Like Vincent wisely said about the difference between Europe and the States in Pulp Fiction (and I think it's largely true regarding South Korea and the States), "it's the little differences. They have the same sh** there that they have here, but there it's just a little different."
For example, at the theater I went to recently to see Shutter Island, one had to take a ticket to line up and get a ticket. There was no one at the counter and not an awful lot of people around. It reminded me of that great scene in Meet the Parents Ben Stiller's weekend at his prospective in-laws has crashed to a halt and he fumes while a punctilious clerk runs through the routine of the checks she has to do in spite of the fact that he's the only passenger.
Anyway, one goes up to the ticket counter and tries to buy the ticket. It was just two foreigners, neither of whom speak a lot of Korean....but fortunately many of the movies are just Koreanized versions of English names so indicating which film we wanted to see wasn't too much of a challenge.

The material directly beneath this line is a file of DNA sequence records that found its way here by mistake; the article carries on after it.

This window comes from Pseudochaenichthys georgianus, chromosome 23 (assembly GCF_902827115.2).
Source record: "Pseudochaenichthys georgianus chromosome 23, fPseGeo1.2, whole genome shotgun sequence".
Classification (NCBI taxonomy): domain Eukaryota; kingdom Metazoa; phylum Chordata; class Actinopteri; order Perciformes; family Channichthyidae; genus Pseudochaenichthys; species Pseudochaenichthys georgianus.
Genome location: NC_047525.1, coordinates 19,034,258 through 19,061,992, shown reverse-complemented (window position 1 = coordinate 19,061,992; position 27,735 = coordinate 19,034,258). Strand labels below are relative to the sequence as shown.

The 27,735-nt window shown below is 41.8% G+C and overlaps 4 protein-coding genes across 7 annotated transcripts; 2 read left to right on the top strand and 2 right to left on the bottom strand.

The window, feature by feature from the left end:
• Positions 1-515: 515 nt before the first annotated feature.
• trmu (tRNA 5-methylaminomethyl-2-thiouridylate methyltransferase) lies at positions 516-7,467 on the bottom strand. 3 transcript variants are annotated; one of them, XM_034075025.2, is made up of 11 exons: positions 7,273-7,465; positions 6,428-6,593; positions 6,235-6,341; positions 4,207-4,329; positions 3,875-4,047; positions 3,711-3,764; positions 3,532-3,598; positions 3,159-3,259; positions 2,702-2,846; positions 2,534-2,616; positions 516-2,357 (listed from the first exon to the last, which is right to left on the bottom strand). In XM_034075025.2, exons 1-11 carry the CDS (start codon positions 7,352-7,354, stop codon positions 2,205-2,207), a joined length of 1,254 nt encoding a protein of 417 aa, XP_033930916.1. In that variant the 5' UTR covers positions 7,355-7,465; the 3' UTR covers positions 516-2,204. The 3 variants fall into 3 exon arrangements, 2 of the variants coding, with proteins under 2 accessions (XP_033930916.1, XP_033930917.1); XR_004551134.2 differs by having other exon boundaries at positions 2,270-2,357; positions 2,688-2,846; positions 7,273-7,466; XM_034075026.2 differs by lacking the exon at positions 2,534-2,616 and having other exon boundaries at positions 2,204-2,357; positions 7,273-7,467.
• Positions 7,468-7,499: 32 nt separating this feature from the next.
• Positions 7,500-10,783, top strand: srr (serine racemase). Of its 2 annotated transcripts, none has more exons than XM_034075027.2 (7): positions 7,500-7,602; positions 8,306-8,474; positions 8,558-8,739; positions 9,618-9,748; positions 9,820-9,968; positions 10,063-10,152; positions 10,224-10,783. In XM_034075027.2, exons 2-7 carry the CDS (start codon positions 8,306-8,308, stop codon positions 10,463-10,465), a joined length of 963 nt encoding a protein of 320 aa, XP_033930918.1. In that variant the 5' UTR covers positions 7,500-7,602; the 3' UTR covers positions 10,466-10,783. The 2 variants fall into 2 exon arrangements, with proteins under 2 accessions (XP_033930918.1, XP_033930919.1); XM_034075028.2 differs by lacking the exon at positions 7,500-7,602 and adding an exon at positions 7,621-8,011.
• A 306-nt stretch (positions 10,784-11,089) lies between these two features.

But in Korea one has to choose one's specific seat. So the ticket clerk turned the monitor around and I indicated lamely where we wanted to sit-cheogi (there!). They have all kinds of healthy refreshments at some theaters although I don't remember whether they did at this one. The portions aren't so huge though. No 64 ounce sodas or popcorn that requires its own seat. Sometimes they have apples and bananas and other things which are better for kids than monster servings of popcorn and nachos. The theaters are quite nice though at least the auditoriums I've been in have fewer seats than many in the States. The seats are a little bit cushier.